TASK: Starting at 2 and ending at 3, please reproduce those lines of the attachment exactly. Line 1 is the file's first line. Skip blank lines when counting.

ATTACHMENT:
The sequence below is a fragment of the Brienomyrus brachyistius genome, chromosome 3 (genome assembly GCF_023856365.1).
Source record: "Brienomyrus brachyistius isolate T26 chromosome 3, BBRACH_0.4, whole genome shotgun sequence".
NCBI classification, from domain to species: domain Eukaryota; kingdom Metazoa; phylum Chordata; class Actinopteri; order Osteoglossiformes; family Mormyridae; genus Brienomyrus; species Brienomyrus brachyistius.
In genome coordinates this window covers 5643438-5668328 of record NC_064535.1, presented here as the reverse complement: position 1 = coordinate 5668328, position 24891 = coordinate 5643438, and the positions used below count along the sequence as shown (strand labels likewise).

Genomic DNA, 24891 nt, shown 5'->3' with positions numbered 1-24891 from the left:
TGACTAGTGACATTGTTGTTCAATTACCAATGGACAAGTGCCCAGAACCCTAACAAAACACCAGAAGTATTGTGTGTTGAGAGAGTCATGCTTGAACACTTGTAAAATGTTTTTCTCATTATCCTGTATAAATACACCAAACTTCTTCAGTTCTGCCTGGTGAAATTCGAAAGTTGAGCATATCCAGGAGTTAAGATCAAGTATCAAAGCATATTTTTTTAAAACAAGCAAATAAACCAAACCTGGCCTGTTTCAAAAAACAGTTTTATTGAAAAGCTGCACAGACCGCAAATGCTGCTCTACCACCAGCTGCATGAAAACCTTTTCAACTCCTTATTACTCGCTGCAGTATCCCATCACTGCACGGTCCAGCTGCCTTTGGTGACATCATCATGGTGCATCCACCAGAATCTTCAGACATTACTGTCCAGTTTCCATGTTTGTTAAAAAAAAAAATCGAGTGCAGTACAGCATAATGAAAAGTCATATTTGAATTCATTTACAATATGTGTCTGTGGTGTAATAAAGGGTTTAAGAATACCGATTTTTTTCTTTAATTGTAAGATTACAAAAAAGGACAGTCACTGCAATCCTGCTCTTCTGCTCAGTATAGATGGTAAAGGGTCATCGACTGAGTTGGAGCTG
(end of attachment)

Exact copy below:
Source record: "Brienomyrus brachyistius isolate T26 chromosome 3, BBRACH_0.4, whole genome shotgun sequence".
NCBI classification, from domain to species: domain Eukaryota; kingdom Metazoa; phylum Chordata; class Actinopteri; order Osteoglossiformes; family Mormyridae; genus Brienomyrus; species Brienomyrus brachyistius.